Heathrow airport has installed sensors into its toilets at the newly opened Terminal 2 to monitor the number of people using each unit.
When a certain number of people have used a unit, cleaners are alerted and they are cleaned.
The data is also sent to the cloud so it can be analysed by planners who are then able to see where the highest demand for toilet facilities around the terminal is. In the long term, loos can be added or removed depending on usage trends.
The sensors were developed by embedded computing firm EuroTech, using Intel technology, building on the company's Internet of Things strategy.
Karen Lomas, Intel's director of smart cities and buildings told the BBC: "We have all queued for the loo and the last thing I want to do is go into a dirty toilet...Internet of Things technology should be used to improve decision-making and customer service."
In addition to monitoring how often the toilets are used, the sensors will also collect data about how long it takes cleaners to get to the facility and clean them.
It has been suggested monitoring staff could generate some privacy issues, however, the airport has tried to counter these. Lomas added: "It was already happening as a process with people having to sign a piece of paper so there is no change there. Most employees want customers to have a good experience."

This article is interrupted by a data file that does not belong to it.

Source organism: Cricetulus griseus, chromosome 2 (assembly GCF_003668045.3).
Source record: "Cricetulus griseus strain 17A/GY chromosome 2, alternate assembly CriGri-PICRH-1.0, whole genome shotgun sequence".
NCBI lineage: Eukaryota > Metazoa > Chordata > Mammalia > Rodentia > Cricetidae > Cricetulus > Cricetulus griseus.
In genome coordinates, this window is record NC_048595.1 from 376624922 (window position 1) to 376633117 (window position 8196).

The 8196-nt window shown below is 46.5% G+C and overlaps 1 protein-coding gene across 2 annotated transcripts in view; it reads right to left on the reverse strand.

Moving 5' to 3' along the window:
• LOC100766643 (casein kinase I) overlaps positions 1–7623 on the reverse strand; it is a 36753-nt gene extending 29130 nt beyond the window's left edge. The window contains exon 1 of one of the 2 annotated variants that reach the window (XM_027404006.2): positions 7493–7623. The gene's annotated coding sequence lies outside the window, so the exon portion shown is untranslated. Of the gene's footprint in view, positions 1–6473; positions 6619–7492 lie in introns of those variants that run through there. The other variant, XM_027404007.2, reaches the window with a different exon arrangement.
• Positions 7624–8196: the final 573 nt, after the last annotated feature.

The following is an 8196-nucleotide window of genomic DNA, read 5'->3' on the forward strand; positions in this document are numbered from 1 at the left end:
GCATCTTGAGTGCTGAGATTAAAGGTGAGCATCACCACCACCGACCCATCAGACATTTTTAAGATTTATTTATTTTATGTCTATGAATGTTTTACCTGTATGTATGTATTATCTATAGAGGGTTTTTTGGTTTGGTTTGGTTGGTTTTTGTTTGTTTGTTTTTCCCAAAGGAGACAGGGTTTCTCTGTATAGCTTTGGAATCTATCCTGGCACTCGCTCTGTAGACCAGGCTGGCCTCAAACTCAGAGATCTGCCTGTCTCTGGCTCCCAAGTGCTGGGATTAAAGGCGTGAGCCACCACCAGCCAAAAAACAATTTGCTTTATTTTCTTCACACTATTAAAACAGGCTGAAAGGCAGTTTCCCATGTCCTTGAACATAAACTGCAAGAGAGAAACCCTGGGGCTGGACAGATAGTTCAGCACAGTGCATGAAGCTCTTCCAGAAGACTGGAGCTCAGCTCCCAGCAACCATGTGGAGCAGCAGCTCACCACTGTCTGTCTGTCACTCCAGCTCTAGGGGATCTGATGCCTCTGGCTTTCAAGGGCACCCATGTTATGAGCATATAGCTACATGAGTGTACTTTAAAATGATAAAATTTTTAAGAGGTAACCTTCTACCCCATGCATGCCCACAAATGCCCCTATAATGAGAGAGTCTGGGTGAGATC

Eurotech has experience monitoring toilet usage. In 2012, the company developed a cloud-based platform to monitor how often train toilets were used on TBM Rail Group's services.
The system once again alerted cleaning staff to dirty toilets or if there was a a blockage or valve failure, it would send a message to the company's control centre so a maintenance team could fix the problem quicker.
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Clare is the founder of Blue Cactus Digital, a digital marketing company that helps ethical and sustainability-focused businesses grow their customer base.
Prior to becoming a marketer, Clare was a journalist, working at a range of mobile device-focused outlets including Know Your Mobile before moving into freelance life.
As a freelance writer, she drew on her expertise in mobility to write features and guides for ITPro, as well as regularly writing news stories on a wide range of topics.